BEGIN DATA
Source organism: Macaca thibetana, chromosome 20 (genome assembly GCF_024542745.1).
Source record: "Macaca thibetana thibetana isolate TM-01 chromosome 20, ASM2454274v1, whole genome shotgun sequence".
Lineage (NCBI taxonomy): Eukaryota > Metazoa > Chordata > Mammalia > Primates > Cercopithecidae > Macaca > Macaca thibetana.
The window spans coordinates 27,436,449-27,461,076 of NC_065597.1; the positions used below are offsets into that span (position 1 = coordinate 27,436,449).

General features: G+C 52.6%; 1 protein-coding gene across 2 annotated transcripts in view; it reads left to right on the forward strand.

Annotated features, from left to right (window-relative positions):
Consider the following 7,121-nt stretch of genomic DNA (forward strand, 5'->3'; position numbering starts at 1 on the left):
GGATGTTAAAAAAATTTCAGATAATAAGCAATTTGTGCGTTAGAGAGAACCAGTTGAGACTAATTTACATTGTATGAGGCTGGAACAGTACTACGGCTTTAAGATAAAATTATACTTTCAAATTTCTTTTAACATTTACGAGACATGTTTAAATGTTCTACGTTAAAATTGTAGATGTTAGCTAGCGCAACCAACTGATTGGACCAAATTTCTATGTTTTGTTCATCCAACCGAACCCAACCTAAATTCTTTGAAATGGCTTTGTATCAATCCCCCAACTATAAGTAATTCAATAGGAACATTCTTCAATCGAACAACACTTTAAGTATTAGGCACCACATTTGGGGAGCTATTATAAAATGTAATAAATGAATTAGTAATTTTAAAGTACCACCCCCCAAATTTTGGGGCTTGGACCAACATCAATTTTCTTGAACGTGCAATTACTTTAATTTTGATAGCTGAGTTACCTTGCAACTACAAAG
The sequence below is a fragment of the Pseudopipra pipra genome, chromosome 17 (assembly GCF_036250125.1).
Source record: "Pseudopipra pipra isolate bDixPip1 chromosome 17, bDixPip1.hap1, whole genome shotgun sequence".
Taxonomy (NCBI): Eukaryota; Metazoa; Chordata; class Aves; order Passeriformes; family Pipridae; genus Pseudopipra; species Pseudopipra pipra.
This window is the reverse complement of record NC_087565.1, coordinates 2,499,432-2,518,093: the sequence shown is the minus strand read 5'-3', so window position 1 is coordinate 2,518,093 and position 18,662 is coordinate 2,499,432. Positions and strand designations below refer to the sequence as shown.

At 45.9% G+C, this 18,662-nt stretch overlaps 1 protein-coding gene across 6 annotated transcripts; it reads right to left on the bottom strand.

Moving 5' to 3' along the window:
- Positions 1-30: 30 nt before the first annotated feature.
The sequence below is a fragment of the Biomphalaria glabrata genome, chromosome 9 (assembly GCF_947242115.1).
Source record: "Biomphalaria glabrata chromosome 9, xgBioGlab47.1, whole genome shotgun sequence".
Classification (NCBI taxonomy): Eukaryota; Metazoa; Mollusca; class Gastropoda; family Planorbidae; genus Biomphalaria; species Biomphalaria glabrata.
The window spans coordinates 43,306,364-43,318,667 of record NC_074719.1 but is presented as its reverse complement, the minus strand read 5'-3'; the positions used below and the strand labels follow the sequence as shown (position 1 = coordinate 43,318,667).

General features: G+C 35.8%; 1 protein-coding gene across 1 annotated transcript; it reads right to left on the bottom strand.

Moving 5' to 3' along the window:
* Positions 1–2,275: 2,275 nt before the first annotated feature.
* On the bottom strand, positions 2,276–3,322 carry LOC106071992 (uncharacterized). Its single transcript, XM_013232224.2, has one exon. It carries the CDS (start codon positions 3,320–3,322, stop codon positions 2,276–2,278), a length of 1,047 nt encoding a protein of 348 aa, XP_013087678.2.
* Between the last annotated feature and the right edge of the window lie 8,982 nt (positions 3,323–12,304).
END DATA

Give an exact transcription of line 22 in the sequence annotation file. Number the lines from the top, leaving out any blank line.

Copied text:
* Positions 1–2,275: 2,275 nt before the first annotated feature.